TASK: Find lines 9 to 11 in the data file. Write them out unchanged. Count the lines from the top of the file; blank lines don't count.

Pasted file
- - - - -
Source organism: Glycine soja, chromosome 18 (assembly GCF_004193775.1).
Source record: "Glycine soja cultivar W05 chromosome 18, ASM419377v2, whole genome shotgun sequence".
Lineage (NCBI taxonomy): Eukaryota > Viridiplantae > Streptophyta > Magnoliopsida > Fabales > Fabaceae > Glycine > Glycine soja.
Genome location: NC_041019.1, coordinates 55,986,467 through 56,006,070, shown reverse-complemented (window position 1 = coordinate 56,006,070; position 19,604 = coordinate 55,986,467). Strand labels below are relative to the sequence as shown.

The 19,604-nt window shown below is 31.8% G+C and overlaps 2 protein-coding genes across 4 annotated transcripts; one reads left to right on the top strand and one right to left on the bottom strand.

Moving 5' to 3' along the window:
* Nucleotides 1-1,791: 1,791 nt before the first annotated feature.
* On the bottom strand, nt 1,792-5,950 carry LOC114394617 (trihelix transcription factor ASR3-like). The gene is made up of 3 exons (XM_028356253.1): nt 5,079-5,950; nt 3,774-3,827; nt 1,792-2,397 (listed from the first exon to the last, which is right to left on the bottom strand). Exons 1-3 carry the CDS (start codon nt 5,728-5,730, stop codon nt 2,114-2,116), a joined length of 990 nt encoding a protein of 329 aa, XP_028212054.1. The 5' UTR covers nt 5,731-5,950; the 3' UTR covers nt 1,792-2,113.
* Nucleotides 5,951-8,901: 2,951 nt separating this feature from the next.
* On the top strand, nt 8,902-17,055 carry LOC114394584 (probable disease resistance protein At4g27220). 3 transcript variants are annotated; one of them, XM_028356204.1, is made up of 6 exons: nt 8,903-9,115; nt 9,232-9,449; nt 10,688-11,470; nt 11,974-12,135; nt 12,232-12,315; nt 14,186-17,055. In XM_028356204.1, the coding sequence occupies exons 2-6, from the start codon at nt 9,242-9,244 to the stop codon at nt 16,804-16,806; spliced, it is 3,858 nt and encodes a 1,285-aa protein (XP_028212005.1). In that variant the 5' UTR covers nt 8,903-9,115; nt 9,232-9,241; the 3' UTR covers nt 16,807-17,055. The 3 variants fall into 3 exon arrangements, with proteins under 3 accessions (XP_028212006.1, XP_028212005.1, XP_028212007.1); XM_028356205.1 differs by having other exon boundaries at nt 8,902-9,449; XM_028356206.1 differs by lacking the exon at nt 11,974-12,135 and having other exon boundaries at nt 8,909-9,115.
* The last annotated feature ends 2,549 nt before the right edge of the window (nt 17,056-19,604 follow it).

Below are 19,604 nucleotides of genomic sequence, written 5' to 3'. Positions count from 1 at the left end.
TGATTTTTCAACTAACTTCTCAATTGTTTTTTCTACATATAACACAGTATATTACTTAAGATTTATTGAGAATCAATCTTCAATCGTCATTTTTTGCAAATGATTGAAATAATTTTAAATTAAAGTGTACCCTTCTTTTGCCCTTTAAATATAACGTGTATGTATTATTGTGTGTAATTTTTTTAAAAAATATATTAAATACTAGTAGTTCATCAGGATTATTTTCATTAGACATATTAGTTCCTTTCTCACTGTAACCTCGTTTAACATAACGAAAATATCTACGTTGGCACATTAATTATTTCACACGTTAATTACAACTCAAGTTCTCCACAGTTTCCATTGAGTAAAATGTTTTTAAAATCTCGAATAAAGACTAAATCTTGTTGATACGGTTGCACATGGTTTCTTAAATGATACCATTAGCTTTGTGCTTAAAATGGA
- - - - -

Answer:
* Nucleotides 5,951-8,901: 2,951 nt separating this feature from the next.
* On the top strand, nt 8,902-17,055 carry LOC114394584 (probable disease resistance protein At4g27220). 3 transcript variants are annotated; one of them, XM_028356204.1, is made up of 6 exons: nt 8,903-9,115; nt 9,232-9,449; nt 10,688-11,470; nt 11,974-12,135; nt 12,232-12,315; nt 14,186-17,055. In XM_028356204.1, the coding sequence occupies exons 2-6, from the start codon at nt 9,242-9,244 to the stop codon at nt 16,804-16,806; spliced, it is 3,858 nt and encodes a 1,285-aa protein (XP_028212005.1). In that variant the 5' UTR covers nt 8,903-9,115; nt 9,232-9,241; the 3' UTR covers nt 16,807-17,055. The 3 variants fall into 3 exon arrangements, with proteins under 3 accessions (XP_028212006.1, XP_028212005.1, XP_028212007.1); XM_028356205.1 differs by having other exon boundaries at nt 8,902-9,449; XM_028356206.1 differs by lacking the exon at nt 11,974-12,135 and having other exon boundaries at nt 8,909-9,115.
* The last annotated feature ends 2,549 nt before the right edge of the window (nt 17,056-19,604 follow it).